Congratulations to Yang-Sook Kim for award-winning article

October 15, 2019 by Sherri Klassen

Congratulations to doctoral candidate, Yang-Sook Kim, who recently received an award from the Association of Korean Sociologists in America for her article, "Care Work and Ethnic Boundary Marking in South Korea" that was published in Critical Sociology in April of 2018. The award is given annually to honour "an outstanding graduate student paper on a topic of Korea or Koreans/Korean Diaspora (all broadly defined)."

Yang-Sook's paper examines ethnicity among migrant and non-migrant care-workers in South Korea. It connects to her dissertation project which studies these workers more broadly. The dissertation is entitled, The Politics of Care: A Comparative Study of Co-ethnic and Local Women Workers in the Domestic and Long-term Care Market of South Korea and is supervised by Professor Cynthia Cranford, Hae Yeon Choo and Jennifer Chun.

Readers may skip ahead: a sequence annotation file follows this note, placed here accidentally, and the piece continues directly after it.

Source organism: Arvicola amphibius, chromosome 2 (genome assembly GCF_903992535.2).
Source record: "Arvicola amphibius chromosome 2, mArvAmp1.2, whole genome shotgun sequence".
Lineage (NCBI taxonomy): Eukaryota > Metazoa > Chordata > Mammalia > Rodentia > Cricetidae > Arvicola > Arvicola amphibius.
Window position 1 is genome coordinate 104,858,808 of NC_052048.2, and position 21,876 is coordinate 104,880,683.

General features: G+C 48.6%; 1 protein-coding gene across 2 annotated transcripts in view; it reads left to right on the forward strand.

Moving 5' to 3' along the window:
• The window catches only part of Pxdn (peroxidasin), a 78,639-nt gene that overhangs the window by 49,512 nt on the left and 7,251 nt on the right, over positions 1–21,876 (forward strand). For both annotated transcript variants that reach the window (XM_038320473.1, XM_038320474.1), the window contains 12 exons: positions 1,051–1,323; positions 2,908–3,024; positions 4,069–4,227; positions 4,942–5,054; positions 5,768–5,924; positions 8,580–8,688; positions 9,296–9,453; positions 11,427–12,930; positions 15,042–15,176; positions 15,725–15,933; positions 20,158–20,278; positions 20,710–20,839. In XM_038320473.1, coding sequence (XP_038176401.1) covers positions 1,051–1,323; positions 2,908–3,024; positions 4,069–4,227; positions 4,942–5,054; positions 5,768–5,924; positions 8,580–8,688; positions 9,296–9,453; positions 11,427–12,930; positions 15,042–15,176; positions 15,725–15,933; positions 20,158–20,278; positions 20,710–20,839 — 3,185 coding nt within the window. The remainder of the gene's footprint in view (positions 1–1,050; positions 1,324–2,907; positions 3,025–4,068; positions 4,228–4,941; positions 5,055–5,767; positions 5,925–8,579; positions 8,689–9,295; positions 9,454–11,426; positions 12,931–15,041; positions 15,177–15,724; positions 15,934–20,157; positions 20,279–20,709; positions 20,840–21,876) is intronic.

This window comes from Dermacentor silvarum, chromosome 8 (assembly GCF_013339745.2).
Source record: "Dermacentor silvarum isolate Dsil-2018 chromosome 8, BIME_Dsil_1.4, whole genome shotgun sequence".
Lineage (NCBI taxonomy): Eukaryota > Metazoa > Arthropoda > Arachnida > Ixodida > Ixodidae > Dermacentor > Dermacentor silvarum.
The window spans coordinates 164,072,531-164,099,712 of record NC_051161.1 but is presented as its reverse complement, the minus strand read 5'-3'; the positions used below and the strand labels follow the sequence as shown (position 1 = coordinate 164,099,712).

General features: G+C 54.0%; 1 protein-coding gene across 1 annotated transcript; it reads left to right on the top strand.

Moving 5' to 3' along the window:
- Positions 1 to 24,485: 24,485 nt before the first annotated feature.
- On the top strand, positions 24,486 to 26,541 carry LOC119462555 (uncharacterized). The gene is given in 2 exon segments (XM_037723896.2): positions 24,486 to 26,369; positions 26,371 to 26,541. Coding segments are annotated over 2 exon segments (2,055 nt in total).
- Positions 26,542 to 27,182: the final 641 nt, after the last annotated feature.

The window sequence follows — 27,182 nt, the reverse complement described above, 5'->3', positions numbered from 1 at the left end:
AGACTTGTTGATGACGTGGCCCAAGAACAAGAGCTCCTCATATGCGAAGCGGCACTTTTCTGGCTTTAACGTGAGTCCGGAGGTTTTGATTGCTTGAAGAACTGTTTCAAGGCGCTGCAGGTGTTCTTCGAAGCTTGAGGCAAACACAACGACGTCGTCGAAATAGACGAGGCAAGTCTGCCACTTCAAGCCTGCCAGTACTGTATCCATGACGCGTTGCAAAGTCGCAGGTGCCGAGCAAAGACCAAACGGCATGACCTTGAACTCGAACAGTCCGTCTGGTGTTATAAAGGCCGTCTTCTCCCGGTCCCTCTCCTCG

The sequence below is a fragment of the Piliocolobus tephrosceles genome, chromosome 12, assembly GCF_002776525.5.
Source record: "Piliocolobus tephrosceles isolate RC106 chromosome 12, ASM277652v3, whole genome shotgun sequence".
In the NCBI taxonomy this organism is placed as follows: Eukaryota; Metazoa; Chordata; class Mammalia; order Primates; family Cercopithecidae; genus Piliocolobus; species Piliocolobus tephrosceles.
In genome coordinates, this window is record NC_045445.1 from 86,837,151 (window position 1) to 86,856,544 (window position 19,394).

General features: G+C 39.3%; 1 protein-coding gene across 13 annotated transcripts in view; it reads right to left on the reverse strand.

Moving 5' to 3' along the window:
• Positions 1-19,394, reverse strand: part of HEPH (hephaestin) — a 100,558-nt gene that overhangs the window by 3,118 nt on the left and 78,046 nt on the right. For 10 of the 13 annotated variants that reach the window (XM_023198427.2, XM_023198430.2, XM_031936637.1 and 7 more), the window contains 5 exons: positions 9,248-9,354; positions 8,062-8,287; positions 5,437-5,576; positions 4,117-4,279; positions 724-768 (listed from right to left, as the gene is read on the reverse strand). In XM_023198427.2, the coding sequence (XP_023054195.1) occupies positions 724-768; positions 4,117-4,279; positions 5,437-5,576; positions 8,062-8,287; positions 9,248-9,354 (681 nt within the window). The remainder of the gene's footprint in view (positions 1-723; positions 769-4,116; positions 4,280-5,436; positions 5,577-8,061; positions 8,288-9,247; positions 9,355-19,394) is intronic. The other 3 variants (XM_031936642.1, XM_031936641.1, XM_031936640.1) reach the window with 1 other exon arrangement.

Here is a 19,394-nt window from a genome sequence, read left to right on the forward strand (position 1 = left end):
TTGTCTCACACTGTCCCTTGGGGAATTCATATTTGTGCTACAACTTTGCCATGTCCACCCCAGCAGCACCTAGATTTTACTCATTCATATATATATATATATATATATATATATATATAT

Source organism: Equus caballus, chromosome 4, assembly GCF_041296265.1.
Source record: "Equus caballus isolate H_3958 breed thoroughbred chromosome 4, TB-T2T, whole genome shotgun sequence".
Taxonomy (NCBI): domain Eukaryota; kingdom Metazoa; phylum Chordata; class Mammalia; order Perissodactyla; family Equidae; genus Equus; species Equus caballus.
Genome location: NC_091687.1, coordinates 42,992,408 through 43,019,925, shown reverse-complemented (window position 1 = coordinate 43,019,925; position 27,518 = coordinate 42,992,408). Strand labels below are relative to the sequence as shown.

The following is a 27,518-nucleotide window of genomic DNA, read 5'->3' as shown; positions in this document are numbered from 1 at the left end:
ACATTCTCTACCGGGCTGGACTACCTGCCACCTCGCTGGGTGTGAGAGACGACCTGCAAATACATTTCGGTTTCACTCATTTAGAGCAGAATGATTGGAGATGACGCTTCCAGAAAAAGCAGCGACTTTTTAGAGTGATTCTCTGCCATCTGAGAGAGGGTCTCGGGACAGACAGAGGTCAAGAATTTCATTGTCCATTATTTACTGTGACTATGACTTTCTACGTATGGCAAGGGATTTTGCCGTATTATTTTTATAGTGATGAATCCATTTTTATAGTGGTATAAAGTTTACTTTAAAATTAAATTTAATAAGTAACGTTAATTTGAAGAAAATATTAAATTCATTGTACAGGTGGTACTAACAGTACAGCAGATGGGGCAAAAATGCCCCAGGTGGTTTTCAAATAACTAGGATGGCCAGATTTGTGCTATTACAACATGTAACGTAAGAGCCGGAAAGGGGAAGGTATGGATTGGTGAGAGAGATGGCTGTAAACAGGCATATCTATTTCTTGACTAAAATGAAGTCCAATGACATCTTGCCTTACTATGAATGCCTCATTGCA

Citation and Abstract

Kim, Y.-S. (2018). Care Work and Ethnic Boundary Marking in South Korea. Critical Sociology, 44(7–8), 1045–1059.

This article examines how state eldercare provision influences care workers’ subjectivities and claims for dignity and self-worth. Drawing upon extensive fieldwork conducted in South Korea, I argue that migrant and native-born care workers construct different ideals around what is “good” versus “bad” care through the marking of ethnic and professional boundaries. South Korean women employed as state-certified care workers emphasize the expertise and skill they provide as professional caregivers, and as such, demand expanded rights and protections from the state. In contrast, Korean-Chinese migrant women, who share a similar ethnic background but migrated from China to South Korea, emphasize their value as fictive-kin who can provide wholehearted care as informal workers. These divergent strategies not only result in the use of ethnicity to mark clear boundaries between the care work provided by each group, but they also (re)produce ethnically-segmented, two-tiered labour markets institutionalized by eldercare policies.